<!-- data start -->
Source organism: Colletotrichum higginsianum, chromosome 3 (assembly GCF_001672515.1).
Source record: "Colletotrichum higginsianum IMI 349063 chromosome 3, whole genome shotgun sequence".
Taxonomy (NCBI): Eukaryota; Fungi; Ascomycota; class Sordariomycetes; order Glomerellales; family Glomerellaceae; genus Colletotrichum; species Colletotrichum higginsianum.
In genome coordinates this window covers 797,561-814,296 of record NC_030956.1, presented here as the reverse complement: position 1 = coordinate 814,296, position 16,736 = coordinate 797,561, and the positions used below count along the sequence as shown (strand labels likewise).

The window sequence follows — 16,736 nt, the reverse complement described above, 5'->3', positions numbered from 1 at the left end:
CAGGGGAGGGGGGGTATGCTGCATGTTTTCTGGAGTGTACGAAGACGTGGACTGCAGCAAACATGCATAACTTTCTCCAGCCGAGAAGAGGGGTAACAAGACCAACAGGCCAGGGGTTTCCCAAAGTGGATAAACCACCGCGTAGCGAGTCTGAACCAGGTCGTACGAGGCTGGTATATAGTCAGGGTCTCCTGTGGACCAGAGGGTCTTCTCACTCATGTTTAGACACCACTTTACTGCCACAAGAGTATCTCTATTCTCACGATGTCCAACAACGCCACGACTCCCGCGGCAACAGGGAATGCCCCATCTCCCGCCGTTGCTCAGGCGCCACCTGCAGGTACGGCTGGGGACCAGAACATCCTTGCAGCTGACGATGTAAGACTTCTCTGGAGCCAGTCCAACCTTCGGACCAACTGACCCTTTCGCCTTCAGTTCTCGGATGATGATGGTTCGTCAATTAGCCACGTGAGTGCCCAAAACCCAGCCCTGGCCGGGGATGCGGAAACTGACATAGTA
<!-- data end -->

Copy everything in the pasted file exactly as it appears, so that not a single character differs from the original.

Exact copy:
Source organism: Colletotrichum higginsianum, chromosome 3 (assembly GCF_001672515.1).
Source record: "Colletotrichum higginsianum IMI 349063 chromosome 3, whole genome shotgun sequence".
Taxonomy (NCBI): Eukaryota; Fungi; Ascomycota; class Sordariomycetes; order Glomerellales; family Glomerellaceae; genus Colletotrichum; species Colletotrichum higginsianum.
In genome coordinates this window covers 797,561-814,296 of record NC_030956.1, presented here as the reverse complement: position 1 = coordinate 814,296, position 16,736 = coordinate 797,561, and the positions used below count along the sequence as shown (strand labels likewise).

The window sequence follows — 16,736 nt, the reverse complement described above, 5'->3', positions numbered from 1 at the left end:
CAGGGGAGGGGGGGTATGCTGCATGTTTTCTGGAGTGTACGAAGACGTGGACTGCAGCAAACATGCATAACTTTCTCCAGCCGAGAAGAGGGGTAACAAGACCAACAGGCCAGGGGTTTCCCAAAGTGGATAAACCACCGCGTAGCGAGTCTGAACCAGGTCGTACGAGGCTGGTATATAGTCAGGGTCTCCTGTGGACCAGAGGGTCTTCTCACTCATGTTTAGACACCACTTTACTGCCACAAGAGTATCTCTATTCTCACGATGTCCAACAACGCCACGACTCCCGCGGCAACAGGGAATGCCCCATCTCCCGCCGTTGCTCAGGCGCCACCTGCAGGTACGGCTGGGGACCAGAACATCCTTGCAGCTGACGATGTAAGACTTCTCTGGAGCCAGTCCAACCTTCGGACCAACTGACCCTTTCGCCTTCAGTTCTCGGATGATGATGGTTCGTCAATTAGCCACGTGAGTGCCCAAAACCCAGCCCTGGCCGGGGATGCGGAAACTGACATAGTA